The apple didn’t fall far from the tree.
Tom was an honors student at Wilson High School in Long Beach. He earned his B.S. degree in invertebrate zoology from the University of Utah, his M.A. in marine biology from San Diego State University and his Ph.D. in the philosophy of higher education at the University of Southern California. He worked as a teaching assistant at San Diego State before joining OCC’s faculty in 1969.
While serving with the U.S. Navy in Southeast Asia, Tom seriously weighed his future options.
“I’d always wanted to be a teacher, and college professoring became my goal,” he told me in a recent interview. “At first I thought about the whole full-blast University of California faculty route, but then realized that teaching opportunities would be greater at a community college, so I tailored my further education in that direction.”
As he put the final touches on his master’s degree at San Diego State, he and his wife, Marsha, began looking for a suitable position in which to showcase his skill-set.
“I was almost ready to accept a job at Seattle Community College when a response came back from a letter I’d sent much earlier to OCC,” he says. “Thelma Harwood (secretary to the Coast District chancellor) had somehow intercepted my initial letter after it had lain dormant for weeks on the desk of Science Department chair, Lewis Follansbee.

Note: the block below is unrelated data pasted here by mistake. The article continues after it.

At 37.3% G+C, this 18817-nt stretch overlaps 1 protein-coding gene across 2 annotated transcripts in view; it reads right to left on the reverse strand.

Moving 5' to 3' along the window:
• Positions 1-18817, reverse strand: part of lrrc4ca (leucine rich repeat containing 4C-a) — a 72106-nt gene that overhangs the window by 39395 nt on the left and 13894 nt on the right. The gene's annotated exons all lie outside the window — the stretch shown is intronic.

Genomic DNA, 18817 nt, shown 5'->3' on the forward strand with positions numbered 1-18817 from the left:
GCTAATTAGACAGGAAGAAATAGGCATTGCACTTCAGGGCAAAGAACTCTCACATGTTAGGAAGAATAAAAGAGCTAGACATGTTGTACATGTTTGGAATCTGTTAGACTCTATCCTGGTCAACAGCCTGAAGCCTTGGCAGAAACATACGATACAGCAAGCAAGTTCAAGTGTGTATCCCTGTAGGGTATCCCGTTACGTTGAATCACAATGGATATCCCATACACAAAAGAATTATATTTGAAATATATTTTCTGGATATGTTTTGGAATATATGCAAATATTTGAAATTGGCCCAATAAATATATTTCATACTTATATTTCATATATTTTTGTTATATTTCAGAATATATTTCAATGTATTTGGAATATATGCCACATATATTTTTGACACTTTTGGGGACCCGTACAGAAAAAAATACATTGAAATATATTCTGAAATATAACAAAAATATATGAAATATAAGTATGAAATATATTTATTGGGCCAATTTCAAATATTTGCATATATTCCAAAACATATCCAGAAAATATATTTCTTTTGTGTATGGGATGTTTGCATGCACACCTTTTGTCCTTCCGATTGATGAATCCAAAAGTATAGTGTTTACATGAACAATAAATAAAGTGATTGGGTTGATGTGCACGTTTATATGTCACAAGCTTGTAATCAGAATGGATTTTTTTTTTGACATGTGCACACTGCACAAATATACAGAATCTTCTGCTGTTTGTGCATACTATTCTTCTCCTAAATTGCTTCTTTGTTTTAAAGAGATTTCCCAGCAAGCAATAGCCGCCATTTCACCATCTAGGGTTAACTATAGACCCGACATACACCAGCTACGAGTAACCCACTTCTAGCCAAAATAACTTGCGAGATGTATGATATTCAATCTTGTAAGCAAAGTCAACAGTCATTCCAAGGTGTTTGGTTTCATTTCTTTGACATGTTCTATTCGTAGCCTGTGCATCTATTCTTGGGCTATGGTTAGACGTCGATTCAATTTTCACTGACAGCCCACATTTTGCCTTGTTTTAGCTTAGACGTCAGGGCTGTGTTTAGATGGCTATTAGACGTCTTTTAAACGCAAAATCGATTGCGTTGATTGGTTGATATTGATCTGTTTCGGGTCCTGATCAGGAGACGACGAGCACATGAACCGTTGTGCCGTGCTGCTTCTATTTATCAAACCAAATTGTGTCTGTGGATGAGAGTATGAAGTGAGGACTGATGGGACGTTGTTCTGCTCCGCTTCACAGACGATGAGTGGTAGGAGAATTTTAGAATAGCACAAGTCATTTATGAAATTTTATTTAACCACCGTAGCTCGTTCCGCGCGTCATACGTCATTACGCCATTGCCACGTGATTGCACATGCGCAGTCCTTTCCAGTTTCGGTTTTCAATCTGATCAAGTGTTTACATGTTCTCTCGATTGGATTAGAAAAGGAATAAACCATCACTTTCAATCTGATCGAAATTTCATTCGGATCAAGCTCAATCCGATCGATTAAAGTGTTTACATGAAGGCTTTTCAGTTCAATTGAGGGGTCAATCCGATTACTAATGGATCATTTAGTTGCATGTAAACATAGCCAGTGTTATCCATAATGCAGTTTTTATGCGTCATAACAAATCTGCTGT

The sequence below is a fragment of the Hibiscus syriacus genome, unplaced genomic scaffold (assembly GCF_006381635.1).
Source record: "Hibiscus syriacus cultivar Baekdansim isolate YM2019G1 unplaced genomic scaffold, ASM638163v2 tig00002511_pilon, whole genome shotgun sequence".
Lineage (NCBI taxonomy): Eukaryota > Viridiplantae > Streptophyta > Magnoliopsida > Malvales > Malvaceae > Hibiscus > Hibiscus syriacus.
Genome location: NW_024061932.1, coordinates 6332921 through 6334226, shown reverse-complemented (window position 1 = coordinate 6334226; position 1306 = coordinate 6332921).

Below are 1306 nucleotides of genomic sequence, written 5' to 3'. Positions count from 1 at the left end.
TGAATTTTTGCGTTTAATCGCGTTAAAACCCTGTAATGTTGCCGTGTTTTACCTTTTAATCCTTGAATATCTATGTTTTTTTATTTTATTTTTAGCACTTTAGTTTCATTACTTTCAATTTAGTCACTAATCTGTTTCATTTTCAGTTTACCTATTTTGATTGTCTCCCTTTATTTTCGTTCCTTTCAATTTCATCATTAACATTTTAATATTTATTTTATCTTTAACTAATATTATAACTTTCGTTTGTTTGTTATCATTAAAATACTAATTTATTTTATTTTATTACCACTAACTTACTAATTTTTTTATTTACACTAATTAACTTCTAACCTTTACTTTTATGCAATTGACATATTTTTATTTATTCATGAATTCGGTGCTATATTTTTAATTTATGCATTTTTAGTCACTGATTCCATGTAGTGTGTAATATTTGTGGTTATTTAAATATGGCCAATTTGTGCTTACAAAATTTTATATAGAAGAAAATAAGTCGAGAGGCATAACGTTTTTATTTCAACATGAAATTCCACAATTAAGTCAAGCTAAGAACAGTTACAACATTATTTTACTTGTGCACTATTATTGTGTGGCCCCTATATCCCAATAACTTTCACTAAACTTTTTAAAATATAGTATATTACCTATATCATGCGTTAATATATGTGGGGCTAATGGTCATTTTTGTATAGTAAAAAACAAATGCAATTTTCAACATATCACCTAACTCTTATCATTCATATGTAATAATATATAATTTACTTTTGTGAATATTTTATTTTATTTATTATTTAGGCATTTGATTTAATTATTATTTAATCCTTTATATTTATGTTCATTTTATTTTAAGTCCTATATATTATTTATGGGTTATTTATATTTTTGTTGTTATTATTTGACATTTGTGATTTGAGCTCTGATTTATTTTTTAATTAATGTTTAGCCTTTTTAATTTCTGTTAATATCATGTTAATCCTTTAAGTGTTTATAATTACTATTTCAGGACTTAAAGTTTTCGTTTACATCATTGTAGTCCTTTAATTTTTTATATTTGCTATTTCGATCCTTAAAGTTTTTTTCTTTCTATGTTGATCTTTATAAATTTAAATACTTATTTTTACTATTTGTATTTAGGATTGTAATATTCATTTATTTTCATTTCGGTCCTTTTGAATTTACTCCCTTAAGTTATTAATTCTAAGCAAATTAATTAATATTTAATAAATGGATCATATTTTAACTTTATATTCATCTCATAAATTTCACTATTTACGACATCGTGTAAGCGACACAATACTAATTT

“I guess she kept prodding him because he finally offered me an interview.”
Tom says you had to know Lew in order to appreciate his rather “peculiar” interview style.
“Lew Follansbee stories could be the subject of several hours of discussion, but I’ll summarize by saying that I evidently got the job – there were many applicants – by recounting how, as a child, I had dammed the gutter in front of our house and harnessed the flowing water to turn a bicycle light generator to power my water electrolysis set-up to make hydrogen to blow stuff up.”
The story struck some deep metaphysical chord within Follansbee’s psyche.
“It trumped my Naval officer’s commission, San Diego State credentials, university teaching experience, and general enthusiasm for instruction!”
In the 1980s Garrison led several popular OCC summer trips for students and staff to the Smithsonian Institution in Washington, D.C.